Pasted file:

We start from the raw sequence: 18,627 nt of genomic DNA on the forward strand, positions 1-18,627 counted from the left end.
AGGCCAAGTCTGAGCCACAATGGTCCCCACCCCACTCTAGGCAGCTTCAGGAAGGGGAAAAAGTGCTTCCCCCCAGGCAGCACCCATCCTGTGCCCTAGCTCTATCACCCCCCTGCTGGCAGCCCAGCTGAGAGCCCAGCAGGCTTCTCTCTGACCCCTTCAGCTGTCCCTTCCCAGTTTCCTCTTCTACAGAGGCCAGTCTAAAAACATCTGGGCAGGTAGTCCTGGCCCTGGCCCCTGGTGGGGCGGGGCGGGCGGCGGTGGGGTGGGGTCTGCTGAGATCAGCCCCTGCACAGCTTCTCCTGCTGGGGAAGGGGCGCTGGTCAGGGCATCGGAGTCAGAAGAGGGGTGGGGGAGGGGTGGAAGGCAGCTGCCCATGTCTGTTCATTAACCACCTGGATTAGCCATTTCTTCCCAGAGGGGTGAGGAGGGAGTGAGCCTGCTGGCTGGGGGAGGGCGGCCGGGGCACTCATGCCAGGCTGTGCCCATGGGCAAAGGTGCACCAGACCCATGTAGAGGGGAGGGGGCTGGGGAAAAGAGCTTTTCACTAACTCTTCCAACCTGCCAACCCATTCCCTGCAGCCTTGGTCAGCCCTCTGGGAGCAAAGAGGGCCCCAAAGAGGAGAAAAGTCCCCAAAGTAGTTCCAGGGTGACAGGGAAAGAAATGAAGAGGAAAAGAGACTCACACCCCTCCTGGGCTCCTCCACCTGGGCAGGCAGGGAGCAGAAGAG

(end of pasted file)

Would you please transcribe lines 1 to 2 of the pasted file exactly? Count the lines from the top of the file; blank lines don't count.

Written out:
We start from the raw sequence: 18,627 nt of genomic DNA on the forward strand, positions 1-18,627 counted from the left end.
AGGCCAAGTCTGAGCCACAATGGTCCCCACCCCACTCTAGGCAGCTTCAGGAAGGGGAAAAAGTGCTTCCCCCCAGGCAGCACCCATCCTGTGCCCTAGCTCTATCACCCCCCTGCTGGCAGCCCAGCTGAGAGCCCAGCAGGCTTCTCTCTGACCCCTTCAGCTGTCCCTTCCCAGTTTCCTCTTCTACAGAGGCCAGTCTAAAAACATCTGGGCAGGTAGTCCTGGCCCTGGCCCCTGGTGGGGCGGGGCGGGCGGCGGTGGGGTGGGGTCTGCTGAGATCAGCCCCTGCACAGCTTCTCCTGCTGGGGAAGGGGCGCTGGTCAGGGCATCGGAGTCAGAAGAGGGGTGGGGGAGGGGTGGAAGGCAGCTGCCCATGTCTGTTCATTAACCACCTGGATTAGCCATTTCTTCCCAGAGGGGTGAGGAGGGAGTGAGCCTGCTGGCTGGGGGAGGGCGGCCGGGGCACTCATGCCAGGCTGTGCCCATGGGCAAAGGTGCACCAGACCCATGTAGAGGGGAGGGGGCTGGGGAAAAGAGCTTTTCACTAACTCTTCCAACCTGCCAACCCATTCCCTGCAGCCTTGGTCAGCCCTCTGGGAGCAAAGAGGGCCCCAAAGAGGAGAAAAGTCCCCAAAGTAGTTCCAGGGTGACAGGGAAAGAAATGAAGAGGAAAAGAGACTCACACCCCTCCTGGGCTCCTCCACCTGGGCAGGCAGGGAGCAGAAGAG